This is the ninth of my posts based on a recent tour of the eastern half of the USA. I visited a number of sites relevant to African American history. To mark Black History Month, I am relating some of the things I saw, in the order I saw them.

I enjoyed a visit to the wonderful US Capitol “Visitor Center”. At presumably astronomical expense, a fantastic underground visitors’ entrance has been built on the east side of the Capitol. You enter it and are taken on a tour of the US Capitol where you go up inside the centre of the building.

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Donald Trump, Twitter and distraction

Compare and contrast:

Less than a month ago, on 20th January, Donald Trump took this very solemn oath:

I do solemnly swear that I will faithfully execute the Office of President of the United States, and will to the best of my ability, preserve, protect and defend the Constitution of the United States

That constitution enshrines the rights of a free press and democracy.

Last night, 4 weeks after he took above oath of office, the President of the United States, the so-called leader of the free world, someone with more power than most others on this planet of ours, tweeted this:

What had got his goat this time was coverage of his bizarre press conference when he attacked the media. It’s a pity that the media claims can’t be verified with video footage of the entire 76 minute extravaganza.

The media is there to be a pain in the backside to those in power. Part of our problem here at the moment is that much of the media is cheerleading for the government rather than putting it under pressure. The rich, Brexiteer owners of our media, in whose interests it is to be out of the scope of EU regulations, are not sufficiently challenged.

What is worrying is that anyone who challenges the wishes of the powerful is denounced as an enemy of the people. Over here, we had the Daily Fail disgracefully demonise Supreme Court judges upholding the law in that fashion. Now we have Trump dismissing any media outlet that disagrees with him in the same fashion.

Who does he think he is? Vladimir Putin?

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What next with Trump vs the Media?

The first thing I read this morning was the Twitter feed of the BBC’s James Cook who spent yesterday following Donald Trump around as he gave a speech at the CIA.

We’ve all watched enough West Wing to know how the White House’s relationship with the media works. The Press Secretary briefs the press every day and takes questions.

It looks like things are changing:

This …

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Obama slow jams the news – the coolest of the cool?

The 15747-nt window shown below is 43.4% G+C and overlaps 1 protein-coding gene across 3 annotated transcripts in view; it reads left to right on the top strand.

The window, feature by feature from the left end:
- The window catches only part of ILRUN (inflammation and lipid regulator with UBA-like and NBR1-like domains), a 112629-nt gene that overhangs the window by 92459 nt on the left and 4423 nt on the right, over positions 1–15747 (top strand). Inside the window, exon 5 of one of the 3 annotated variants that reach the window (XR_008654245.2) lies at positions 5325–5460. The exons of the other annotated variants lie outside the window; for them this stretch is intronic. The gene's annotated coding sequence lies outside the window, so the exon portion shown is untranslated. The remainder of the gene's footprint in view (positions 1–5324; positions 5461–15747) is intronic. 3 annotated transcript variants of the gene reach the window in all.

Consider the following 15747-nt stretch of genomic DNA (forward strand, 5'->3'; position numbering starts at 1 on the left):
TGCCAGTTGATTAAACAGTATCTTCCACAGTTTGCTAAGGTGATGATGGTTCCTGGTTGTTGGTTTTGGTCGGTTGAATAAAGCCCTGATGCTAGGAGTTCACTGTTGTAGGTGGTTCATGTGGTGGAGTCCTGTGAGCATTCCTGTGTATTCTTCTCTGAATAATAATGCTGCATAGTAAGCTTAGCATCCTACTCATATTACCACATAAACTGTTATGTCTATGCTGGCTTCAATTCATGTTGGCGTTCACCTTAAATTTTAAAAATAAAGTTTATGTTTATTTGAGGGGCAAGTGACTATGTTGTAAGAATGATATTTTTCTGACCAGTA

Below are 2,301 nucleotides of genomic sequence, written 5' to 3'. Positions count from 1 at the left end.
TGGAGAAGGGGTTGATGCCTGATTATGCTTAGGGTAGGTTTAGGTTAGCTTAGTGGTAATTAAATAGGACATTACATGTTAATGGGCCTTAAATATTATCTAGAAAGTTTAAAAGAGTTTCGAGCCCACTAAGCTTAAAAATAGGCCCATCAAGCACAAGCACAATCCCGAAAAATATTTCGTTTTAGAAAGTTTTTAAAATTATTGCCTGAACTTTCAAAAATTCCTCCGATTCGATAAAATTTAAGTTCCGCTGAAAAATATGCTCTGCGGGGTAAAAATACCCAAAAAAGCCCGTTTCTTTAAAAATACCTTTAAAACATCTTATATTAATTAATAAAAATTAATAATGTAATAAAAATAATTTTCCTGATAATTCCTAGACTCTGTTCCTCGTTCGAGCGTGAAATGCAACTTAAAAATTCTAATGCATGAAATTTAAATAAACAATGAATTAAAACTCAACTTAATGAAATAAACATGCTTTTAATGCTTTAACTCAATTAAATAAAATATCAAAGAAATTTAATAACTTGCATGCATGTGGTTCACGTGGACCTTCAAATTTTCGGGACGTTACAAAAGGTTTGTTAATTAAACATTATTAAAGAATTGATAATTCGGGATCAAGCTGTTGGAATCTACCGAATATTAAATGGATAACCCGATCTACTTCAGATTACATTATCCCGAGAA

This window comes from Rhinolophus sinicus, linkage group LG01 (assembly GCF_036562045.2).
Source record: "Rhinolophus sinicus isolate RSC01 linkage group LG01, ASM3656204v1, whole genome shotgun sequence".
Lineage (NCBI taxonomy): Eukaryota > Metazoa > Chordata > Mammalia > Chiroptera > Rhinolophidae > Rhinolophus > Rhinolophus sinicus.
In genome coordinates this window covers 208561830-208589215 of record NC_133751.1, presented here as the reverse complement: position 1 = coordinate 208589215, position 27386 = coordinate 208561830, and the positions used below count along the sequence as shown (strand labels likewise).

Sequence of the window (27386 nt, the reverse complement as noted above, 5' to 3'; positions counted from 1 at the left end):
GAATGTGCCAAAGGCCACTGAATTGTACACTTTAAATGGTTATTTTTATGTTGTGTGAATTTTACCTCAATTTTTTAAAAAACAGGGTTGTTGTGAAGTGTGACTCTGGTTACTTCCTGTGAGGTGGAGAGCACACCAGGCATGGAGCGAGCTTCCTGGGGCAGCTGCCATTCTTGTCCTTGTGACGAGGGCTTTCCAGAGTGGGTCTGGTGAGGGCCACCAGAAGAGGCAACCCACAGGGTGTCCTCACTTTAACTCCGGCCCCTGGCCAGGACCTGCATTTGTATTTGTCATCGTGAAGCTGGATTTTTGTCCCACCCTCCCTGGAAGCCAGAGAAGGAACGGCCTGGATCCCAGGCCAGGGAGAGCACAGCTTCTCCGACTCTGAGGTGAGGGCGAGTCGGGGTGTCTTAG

There are not many politicians who could pull this off…



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The painful dilemma at the heart of the US Republican party

To win the Republican nomination you need to be a very right wing. The Republican base who vote in primaries tend to be very right wing. The influence of the Tea Party has exacerbated this situation. So Donald Trump is doing very well in the GOP (“Grand Ol’ Party” = Republican party) polls for the 2016 Presidential nomination. The more he says that Muslims need to be tracked on a database, the border needs to be closed to them and a border wall needs to be built by Mexico, the more the Republican core adore him.

I’ve lost count of the number of times commentators have expected a “Howard Dean moment” to befall Trump. It’s not going to happen. He’s like Boris Johnson. The more he makes embarrassing comments, the more a certain constituency of people love him. He can talk himself out of any corner. – Even if he uses the verbal equivalent of a 12 bore shotgun.

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More than just a flag….

The Confederate Flag came down for the last time yesterday at the South Carolina State House.

It’s worth watching this speech below from South Carolina Representative Joseph Neal (thanks to Taegan Goddard’s Political Wire). It is a moving and dignified speech, which well explains the significance of the Confederate battle flag finally being consigned to a museum. He made the speech during the debate in the South Carolinian State legislature on the subject of the flag.

Matthew Teague writes an excellent article about the event over on the Guardian, concluding:

Posted in News and Photo feature | 18 Comments

A 4th July Bonus

Best wishes to all our American friends as they celebrate their special day.

We were talking amongst ourselves on the LDV team, wondering what the best way to to mark the occasion would be. We decided that it just had to be with some clips of the best programmes ever made. And the first one, suggested by Nick Thornsby,  even has tennis. After the way Mr Murray has just dragged our emotions through a mangle, that’s only appropriate.

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The Independent View: Could the USA’s November mid-term elections herald the return of the long-fabled “Liberal Hour”?

USA Flag - Some rights reserved by freefotoukThe November mid-term elections in the United States will be vital for the future of the Democratic Party, as it not only seeks to retain its control of the Senate, but possibly reclaim the House of Representatives after four years under Republican control.

If it wishes to do so, the Democrats must be clear in what it stands for in social policy, and carry out a programme of major liberal reform that fulfils the promises of hope and change that Barack Obama evoked amongst so …

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Opinion: Even if this is the end of our ‘Special Relationship’, there is no need to mourn its passing

cameron-obama-hot-dogIt’s that old classic love story. Boy meets Girl. Boy and Girl become infatuated with one another. Boy leads Girl into a series of illegal wars in the Middle East. You know the rest. (In the interests of gender equality, I should point out that you are more than welcome to switch around the genders in this analogy.)

But now, this one sided relationship has a new twist. Girl has said no to the Boy’s latest attempts to lead her into another bombing campaign, and Boy is angry. Boy storms out, and …